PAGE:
The latest news regarding hashtags has the social media world all atwitter. It turns out that Facebook is considering officially adopting the use of hashtags on the platform. It makes sense because people are already using them there. And like the original use of hashtags on Twitter, it is the user base that is driving this change.
While some of my friends are bemoaning this change (“Hashtags don’t belong on Facebook!”) others are embracing it (“It’s about time!”). I have to admit, when I first got on Twitter, I hated hashtags. They drove me nuts. I was seriously anti-hashtag because I didn’t understand their purpose fully. But now, a few years down the line, I love them, when used properly. Like anything else, it is possible to overdo a good thing and overuse hashtags.
Perhaps you’re new to hashtags, or you’ve seen them and have no clue what they are or how they are used. Here’s a quick primer on hashtags and their various uses. Yes, there are quite a few different reasons people use them. If you want, you can spend some time and read a short history of hashtags, which dates back to 2007.
First, and foremost, hashtags are words or phrases that begin with a pound sign (#) as the prefix. By adding that in front of a word on Twitter, it makes the hashtag a clickable link. The original use of hashtags was as a way of organizing information in an easily searchable and readable format. With more than a half-billion tweets flying around the Internet, hashtags allow you to home in on what people are saying about a particular topic of interest. Searching #blogging will pull all of the tweets using that hashtag that are presumably about the topic of blogging.
Here’s a quick rundown of the various ways hashtags can be used on a variety of social platforms from Facebook, Google +, and Twitter to Instagram, Pinterest, and Foursquare, whether they officially support them or not.
1) Organizing and searching via subject – As mentioned above, you can append a tweet with a hashtag such as #blogging, #surfing, or #cooking. Many people will regularly post using subject related hashtags. Clicking on them is a great way to get a quick look at what people are talking about in relation to those topics. This can be a great research tool, and in terms of Twitter (and perhaps Facebook, eventually) you can create lists specific to specific terms.
2) Managing/following events – The original hashtag was related to an event known as #barcamp. When a large number of people gather in one place (or even multiple locations) for an event, an official hashtag is great for harnessing the discussion and helping people find each other. For instance, if you attend a convention, following the official hashtag will let you know what is going on, and you’ll even be able to find and meet other attendees. Of course for those who can’t make the event, they can play along at home by following the hashtag.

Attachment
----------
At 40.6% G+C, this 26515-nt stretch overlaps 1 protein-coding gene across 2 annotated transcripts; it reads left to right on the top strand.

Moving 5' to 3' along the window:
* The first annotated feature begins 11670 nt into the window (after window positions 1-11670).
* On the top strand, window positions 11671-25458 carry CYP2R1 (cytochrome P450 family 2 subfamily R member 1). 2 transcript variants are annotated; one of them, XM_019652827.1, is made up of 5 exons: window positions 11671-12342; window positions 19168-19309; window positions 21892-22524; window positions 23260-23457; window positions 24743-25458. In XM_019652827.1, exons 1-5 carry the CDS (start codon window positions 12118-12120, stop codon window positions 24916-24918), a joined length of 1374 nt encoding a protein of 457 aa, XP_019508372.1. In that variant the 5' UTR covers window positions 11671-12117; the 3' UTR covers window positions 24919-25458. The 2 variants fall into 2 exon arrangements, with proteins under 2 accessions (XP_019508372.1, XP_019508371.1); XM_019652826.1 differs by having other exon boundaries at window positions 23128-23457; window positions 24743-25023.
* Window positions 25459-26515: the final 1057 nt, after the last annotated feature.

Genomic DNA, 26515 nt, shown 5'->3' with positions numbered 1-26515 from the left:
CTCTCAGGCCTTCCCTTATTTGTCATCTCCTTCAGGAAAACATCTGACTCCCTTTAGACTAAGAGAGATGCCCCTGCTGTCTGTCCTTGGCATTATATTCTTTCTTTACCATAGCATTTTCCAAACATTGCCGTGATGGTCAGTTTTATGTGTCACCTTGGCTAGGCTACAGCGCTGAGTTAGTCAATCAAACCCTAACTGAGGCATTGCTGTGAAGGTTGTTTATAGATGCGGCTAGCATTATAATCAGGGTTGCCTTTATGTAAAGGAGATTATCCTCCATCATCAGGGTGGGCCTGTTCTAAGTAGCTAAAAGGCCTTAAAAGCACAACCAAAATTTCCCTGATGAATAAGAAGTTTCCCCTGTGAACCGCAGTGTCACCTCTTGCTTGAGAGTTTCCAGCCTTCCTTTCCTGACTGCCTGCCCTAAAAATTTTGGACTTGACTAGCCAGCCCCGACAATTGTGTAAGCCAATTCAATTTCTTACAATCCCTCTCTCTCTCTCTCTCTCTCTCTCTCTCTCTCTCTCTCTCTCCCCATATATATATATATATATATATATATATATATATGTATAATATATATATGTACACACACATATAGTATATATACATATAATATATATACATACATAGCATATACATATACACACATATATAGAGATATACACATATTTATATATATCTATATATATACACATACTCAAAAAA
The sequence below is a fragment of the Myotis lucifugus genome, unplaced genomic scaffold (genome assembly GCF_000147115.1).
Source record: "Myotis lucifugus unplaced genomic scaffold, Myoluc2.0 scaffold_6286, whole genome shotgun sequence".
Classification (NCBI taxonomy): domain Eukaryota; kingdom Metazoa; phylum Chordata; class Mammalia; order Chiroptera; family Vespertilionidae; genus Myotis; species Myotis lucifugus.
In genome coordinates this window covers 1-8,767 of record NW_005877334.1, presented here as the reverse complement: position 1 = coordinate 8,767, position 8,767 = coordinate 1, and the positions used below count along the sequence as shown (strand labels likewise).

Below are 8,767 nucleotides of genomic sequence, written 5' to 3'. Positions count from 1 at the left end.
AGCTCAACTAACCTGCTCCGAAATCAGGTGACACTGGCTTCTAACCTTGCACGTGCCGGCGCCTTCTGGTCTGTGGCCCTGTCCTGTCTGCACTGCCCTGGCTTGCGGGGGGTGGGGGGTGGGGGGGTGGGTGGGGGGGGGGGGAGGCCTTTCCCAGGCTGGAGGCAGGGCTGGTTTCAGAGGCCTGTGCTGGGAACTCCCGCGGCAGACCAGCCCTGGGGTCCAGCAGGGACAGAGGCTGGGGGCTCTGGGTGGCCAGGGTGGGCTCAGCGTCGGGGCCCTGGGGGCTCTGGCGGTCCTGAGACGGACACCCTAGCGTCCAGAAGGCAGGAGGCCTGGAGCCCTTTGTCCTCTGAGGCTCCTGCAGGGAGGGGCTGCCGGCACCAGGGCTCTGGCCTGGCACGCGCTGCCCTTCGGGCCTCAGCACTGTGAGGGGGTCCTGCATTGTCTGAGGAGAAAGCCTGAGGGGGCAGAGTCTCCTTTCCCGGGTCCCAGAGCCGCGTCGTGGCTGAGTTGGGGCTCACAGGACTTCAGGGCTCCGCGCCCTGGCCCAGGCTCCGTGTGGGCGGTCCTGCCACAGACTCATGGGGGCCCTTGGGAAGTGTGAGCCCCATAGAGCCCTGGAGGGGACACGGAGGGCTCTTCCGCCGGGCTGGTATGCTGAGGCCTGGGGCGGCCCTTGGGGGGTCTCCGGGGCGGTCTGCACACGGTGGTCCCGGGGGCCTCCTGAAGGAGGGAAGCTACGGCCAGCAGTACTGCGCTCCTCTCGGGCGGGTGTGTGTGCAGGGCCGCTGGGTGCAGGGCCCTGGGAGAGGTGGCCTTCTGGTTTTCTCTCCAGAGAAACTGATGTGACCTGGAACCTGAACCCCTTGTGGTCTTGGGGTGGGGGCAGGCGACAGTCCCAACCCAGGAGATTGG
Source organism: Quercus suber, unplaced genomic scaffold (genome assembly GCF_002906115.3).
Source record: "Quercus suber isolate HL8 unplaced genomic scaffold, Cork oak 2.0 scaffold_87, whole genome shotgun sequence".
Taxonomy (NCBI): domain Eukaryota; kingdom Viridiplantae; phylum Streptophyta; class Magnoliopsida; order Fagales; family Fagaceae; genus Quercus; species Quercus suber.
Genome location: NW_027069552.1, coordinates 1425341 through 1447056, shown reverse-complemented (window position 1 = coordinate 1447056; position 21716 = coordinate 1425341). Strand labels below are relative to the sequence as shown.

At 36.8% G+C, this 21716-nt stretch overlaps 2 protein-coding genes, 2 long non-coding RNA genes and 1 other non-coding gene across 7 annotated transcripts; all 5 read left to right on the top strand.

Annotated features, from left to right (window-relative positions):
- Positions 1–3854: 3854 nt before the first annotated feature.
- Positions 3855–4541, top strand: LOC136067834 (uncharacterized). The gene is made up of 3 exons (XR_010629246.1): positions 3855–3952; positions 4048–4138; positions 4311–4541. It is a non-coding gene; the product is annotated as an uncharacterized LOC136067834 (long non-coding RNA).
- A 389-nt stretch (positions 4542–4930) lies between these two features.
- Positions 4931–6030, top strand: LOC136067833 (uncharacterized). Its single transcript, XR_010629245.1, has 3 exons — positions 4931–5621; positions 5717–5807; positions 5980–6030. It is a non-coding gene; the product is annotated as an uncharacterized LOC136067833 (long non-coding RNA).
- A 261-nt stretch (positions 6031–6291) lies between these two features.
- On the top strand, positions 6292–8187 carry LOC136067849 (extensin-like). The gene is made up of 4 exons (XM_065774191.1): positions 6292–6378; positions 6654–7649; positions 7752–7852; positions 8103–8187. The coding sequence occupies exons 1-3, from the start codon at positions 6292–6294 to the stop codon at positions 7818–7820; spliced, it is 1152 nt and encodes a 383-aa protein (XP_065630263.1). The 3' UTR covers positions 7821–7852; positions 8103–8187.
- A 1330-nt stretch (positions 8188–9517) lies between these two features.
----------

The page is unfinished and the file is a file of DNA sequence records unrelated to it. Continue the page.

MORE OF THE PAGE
3) General context – Often used in connection with other hashtags, these provide some sort of context related to the rest of the post. Someone posting a picture from my town might also include the hashtag #Lancaster, or even another hashtag related to the specific building or scene being depicted.
4) Following shared experiences via conversation – From the finale of The Bachelor to the Oscars or the Super Bowl, we can all watch major events from the comfort of our own homes and share the experience with many others. Many programs and televised events are now promoting an official hashtag as a way of promoting and managing the conversation.
5) Following online chats and discussions – There are many weekly or monthly Twitter chats on just about any topic. Rather than having the conversation get lost in the stream, a hashtag can help you follow along and participate. It’s also great for webinars and other online events. Users can answer questions or pose their own questions related to the guest or topic.
6) Memes – These pop up all over the place when someone just wants to…have fun! Someone might get bored and start using a hashtag to see if it catches on. One popular meme is #replace_____with_____. For instance, with the recent selection of a new pope, a few versions of this meme arose, including #ReplaceMovieTitlesWithPope where one word of a famous movie would be replaced with the word “pope,” i.e. “Gone with the Pope” or “Snow White and the Seven Popes.”
7) Random punchlines – Some hashtags are made up on the spot, with no thought of them ever being more than a personal hashtag. They are just a way of offering a punchline or statement that emphasizes what is being said. For example, I might drop my laptop on the floor and decide to tell the world, followed by the hashtag #ImaKlutz. (Yeah, my examples are lame, but I can’t seem to remember any of the cool ones!). One friend often posts pictures of herself, her children, or some other scene of life with some text and the hashtag #artofmotherhood.
These categories are not comprehensive, and they are also not used exclusively. Sometimes people will use a few of them together, but be cautioned: too many hashtags in a post can be quite annoying. Use them sparingly and in a meaningful way.
In what other ways have you seen hashtags used across various social platforms?
- Hashtags Coming to Facebook (gawker.com)
- 12 Most Definitive Ways to Master Twitter (v3im.com)
- Five Ways to Give Your Business a Human Face Online (inklingmedia.net)
- The Art of Building Community (inklingmedia.net)
- Why A Bunch Of Women Live-Tweeted the Super Bowl [And Why It Matters] (v3im.com)